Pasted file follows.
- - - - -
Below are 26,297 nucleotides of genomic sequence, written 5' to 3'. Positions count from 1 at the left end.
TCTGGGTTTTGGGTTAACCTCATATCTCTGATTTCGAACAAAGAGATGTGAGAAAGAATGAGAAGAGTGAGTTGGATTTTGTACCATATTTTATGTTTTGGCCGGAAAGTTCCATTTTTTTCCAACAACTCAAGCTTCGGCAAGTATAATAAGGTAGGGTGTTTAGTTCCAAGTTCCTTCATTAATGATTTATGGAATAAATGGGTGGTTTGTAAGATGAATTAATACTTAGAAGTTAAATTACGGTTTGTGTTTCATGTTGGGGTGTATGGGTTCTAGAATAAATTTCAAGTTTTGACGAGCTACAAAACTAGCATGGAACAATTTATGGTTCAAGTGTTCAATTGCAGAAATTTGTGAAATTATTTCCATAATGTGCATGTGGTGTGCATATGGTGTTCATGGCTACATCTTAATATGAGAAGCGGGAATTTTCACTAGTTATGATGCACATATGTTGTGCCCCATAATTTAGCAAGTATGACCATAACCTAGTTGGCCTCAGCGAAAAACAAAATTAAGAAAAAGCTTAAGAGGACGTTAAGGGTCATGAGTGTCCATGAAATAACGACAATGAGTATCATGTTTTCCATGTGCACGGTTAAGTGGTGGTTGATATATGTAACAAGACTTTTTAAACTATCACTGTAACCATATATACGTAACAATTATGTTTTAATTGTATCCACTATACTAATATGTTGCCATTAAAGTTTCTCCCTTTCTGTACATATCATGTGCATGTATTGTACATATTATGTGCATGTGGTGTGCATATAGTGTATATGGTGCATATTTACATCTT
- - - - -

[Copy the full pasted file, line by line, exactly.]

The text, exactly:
Below are 26,297 nucleotides of genomic sequence, written 5' to 3'. Positions count from 1 at the left end.
TCTGGGTTTTGGGTTAACCTCATATCTCTGATTTCGAACAAAGAGATGTGAGAAAGAATGAGAAGAGTGAGTTGGATTTTGTACCATATTTTATGTTTTGGCCGGAAAGTTCCATTTTTTTCCAACAACTCAAGCTTCGGCAAGTATAATAAGGTAGGGTGTTTAGTTCCAAGTTCCTTCATTAATGATTTATGGAATAAATGGGTGGTTTGTAAGATGAATTAATACTTAGAAGTTAAATTACGGTTTGTGTTTCATGTTGGGGTGTATGGGTTCTAGAATAAATTTCAAGTTTTGACGAGCTACAAAACTAGCATGGAACAATTTATGGTTCAAGTGTTCAATTGCAGAAATTTGTGAAATTATTTCCATAATGTGCATGTGGTGTGCATATGGTGTTCATGGCTACATCTTAATATGAGAAGCGGGAATTTTCACTAGTTATGATGCACATATGTTGTGCCCCATAATTTAGCAAGTATGACCATAACCTAGTTGGCCTCAGCGAAAAACAAAATTAAGAAAAAGCTTAAGAGGACGTTAAGGGTCATGAGTGTCCATGAAATAACGACAATGAGTATCATGTTTTCCATGTGCACGGTTAAGTGGTGGTTGATATATGTAACAAGACTTTTTAAACTATCACTGTAACCATATATACGTAACAATTATGTTTTAATTGTATCCACTATACTAATATGTTGCCATTAAAGTTTCTCCCTTTCTGTACATATCATGTGCATGTATTGTACATATTATGTGCATGTGGTGTGCATATAGTGTATATGGTGCATATTTACATCTT